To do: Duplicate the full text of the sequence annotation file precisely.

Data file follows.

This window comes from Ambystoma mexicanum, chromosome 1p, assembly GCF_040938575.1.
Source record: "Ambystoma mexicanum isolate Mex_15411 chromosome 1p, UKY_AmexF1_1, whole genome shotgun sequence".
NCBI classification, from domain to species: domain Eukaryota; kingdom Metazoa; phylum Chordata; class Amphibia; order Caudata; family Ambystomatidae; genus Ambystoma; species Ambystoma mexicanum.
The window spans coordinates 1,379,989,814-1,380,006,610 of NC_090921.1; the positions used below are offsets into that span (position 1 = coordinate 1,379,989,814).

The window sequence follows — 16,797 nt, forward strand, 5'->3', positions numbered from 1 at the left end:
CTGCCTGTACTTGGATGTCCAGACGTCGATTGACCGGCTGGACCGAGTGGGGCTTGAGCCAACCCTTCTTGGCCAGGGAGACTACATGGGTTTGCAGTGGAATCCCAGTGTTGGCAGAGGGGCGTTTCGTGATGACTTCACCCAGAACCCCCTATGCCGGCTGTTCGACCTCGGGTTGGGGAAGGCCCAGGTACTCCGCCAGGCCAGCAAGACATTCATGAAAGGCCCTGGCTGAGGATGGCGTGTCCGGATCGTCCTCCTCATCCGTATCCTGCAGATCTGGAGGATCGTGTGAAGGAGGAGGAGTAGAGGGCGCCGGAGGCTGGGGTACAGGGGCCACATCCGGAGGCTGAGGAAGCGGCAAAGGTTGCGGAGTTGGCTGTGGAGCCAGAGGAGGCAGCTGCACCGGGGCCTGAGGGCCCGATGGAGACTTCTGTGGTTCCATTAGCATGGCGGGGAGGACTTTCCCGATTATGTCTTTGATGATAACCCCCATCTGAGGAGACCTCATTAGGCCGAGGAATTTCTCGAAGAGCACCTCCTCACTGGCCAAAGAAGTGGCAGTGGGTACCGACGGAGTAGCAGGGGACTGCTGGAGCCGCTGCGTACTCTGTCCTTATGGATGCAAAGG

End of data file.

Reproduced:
This window comes from Ambystoma mexicanum, chromosome 1p, assembly GCF_040938575.1.
Source record: "Ambystoma mexicanum isolate Mex_15411 chromosome 1p, UKY_AmexF1_1, whole genome shotgun sequence".
NCBI classification, from domain to species: domain Eukaryota; kingdom Metazoa; phylum Chordata; class Amphibia; order Caudata; family Ambystomatidae; genus Ambystoma; species Ambystoma mexicanum.
The window spans coordinates 1,379,989,814-1,380,006,610 of NC_090921.1; the positions used below are offsets into that span (position 1 = coordinate 1,379,989,814).

The window sequence follows — 16,797 nt, forward strand, 5'->3', positions numbered from 1 at the left end:
CTGCCTGTACTTGGATGTCCAGACGTCGATTGACCGGCTGGACCGAGTGGGGCTTGAGCCAACCCTTCTTGGCCAGGGAGACTACATGGGTTTGCAGTGGAATCCCAGTGTTGGCAGAGGGGCGTTTCGTGATGACTTCACCCAGAACCCCCTATGCCGGCTGTTCGACCTCGGGTTGGGGAAGGCCCAGGTACTCCGCCAGGCCAGCAAGACATTCATGAAAGGCCCTGGCTGAGGATGGCGTGTCCGGATCGTCCTCCTCATCCGTATCCTGCAGATCTGGAGGATCGTGTGAAGGAGGAGGAGTAGAGGGCGCCGGAGGCTGGGGTACAGGGGCCACATCCGGAGGCTGAGGAAGCGGCAAAGGTTGCGGAGTTGGCTGTGGAGCCAGAGGAGGCAGCTGCACCGGGGCCTGAGGGCCCGATGGAGACTTCTGTGGTTCCATTAGCATGGCGGGGAGGACTTTCCCGATTATGTCTTTGATGATAACCCCCATCTGAGGAGACCTCATTAGGCCGAGGAATTTCTCGAAGAGCACCTCCTCACTGGCCAAAGAAGTGGCAGTGGGTACCGACGGAGTAGCAGGGGACTGCTGGAGCCGCTGCGTACTCTGTCCTTATGGATGCAAAGG